The baseline is to be educated about food, make intelligent choices, and accept that convenience has to be created by yourself, instead of bought.
This requires some commitment on your part, but after establishing a routine, you’ll reap the benefits from your efforts.
Here are some of the strategies I use to eat healthily while on a strict budget:
Cook at home. Most likely, the most important of any advice I could give you. There is no other way to save on your food costs. Eating out is very expensive, and by home cooking your meals, you get to control what goes on your plate and how it tastes.
Buy in bulk when possible. Works well with dried staples. Instead of getting the small bag or box of rice, I get those 10kg bags that we can use for a long time. I get couscous also in 10kg bags, or flour and sugar in significant amounts, cheap.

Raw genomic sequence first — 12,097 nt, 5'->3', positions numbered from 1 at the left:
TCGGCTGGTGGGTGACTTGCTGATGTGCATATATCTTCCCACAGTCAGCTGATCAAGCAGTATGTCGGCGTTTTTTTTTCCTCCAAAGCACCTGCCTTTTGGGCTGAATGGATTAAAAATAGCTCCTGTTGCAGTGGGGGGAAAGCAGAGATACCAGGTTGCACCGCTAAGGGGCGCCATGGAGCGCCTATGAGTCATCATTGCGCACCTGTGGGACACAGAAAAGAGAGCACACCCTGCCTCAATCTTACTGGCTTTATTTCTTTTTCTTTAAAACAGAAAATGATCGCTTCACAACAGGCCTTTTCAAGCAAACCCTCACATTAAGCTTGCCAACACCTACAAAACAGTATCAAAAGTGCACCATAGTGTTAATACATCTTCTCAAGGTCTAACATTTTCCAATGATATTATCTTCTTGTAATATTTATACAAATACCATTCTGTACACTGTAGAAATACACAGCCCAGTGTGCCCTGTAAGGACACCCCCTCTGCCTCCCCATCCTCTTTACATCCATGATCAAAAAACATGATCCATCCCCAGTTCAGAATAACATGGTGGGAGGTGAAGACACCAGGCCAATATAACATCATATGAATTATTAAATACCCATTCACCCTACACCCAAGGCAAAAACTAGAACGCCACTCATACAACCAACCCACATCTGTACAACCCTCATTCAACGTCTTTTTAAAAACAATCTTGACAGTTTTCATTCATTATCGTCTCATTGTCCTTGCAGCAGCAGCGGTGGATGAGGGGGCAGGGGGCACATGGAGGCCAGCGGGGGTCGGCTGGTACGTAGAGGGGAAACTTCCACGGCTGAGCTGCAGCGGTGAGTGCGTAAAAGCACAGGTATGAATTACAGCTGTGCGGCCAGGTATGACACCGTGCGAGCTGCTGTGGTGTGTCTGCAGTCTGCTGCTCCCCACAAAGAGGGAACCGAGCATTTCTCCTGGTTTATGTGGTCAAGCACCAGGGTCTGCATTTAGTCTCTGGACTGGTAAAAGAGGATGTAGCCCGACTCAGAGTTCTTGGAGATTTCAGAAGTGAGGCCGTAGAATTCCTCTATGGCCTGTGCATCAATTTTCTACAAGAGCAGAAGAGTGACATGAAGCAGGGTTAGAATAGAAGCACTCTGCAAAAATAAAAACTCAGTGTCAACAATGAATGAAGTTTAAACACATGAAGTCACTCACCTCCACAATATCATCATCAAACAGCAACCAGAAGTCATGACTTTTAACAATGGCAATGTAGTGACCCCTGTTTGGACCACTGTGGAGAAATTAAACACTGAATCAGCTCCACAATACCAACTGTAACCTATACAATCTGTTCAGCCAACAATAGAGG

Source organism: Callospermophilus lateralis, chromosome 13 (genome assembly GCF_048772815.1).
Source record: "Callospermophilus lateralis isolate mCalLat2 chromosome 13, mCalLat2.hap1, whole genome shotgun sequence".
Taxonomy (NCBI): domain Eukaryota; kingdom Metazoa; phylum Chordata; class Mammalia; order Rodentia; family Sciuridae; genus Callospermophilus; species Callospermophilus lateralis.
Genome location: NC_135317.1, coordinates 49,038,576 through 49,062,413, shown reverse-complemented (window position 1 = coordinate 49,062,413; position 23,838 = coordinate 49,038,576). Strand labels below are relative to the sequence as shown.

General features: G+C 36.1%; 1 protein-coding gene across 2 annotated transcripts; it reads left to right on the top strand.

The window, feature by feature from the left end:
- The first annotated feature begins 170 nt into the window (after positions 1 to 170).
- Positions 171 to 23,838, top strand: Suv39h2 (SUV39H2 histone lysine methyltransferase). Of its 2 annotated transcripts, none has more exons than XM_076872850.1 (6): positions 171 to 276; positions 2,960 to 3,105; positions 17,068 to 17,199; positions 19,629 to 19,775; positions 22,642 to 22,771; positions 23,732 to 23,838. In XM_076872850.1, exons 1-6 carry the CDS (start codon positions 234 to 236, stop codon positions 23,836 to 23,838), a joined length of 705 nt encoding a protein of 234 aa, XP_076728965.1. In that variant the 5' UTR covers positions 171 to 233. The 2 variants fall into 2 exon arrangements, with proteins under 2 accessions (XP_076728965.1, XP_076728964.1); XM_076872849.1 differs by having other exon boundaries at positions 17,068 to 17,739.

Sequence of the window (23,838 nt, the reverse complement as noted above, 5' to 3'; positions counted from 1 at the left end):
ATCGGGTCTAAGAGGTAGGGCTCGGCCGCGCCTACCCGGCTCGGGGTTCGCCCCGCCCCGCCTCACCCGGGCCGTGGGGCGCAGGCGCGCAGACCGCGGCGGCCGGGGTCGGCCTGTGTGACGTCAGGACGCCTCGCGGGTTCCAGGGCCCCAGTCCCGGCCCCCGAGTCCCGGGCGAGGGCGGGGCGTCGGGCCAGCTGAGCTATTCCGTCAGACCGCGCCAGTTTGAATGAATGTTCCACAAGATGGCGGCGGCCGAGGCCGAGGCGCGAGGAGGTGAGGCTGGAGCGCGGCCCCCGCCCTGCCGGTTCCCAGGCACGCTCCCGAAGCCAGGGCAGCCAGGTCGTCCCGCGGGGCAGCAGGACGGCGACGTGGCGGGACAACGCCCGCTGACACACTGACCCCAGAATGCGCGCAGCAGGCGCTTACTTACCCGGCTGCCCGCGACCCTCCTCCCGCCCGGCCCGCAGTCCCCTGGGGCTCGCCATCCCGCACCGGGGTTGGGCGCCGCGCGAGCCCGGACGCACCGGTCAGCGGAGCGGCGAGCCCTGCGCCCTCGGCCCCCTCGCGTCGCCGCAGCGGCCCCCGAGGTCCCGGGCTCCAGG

Be a member of a warehouse club. This is if it’s possible. This is the reason why we can afford to eat meat still. We get cheaper cuts, but we eat meat (mostly pork) and sometimes fish.
Go to “ethnic” markets. I often visit a local Chinese food market, where there are deals on fish, bacon, fresh greens, spices. Some items I don’t get there because the quality can be questionable, but it’s worth checking out. Also, if I see something that I don’t know, BUT it is at a fair price, I’ll try it out and see if I like it for future reference.
Check the deals in your local flyers. This can go a long way in lowering your bill. I check out deals on fish canned or frozen, fresh vegetables or fruit. I try to make the menu we eat from what was on sale that week. If I can have a large quantity of something, I try to save some for later, usually by freezing.
Create convenience instead of buying it. Buy cheaper base products and process them according to your needs. Are you used to buy a dry mix for making pie pastry? Find a recipe and mix your own to keep in an airtight container. It takes only a few minutes to shred cheese from a solid block instead of buying it already destroyed at a premium. Invite people to your home to work on a big batch of meat pies, instead of getting questionable frozen ones from the store.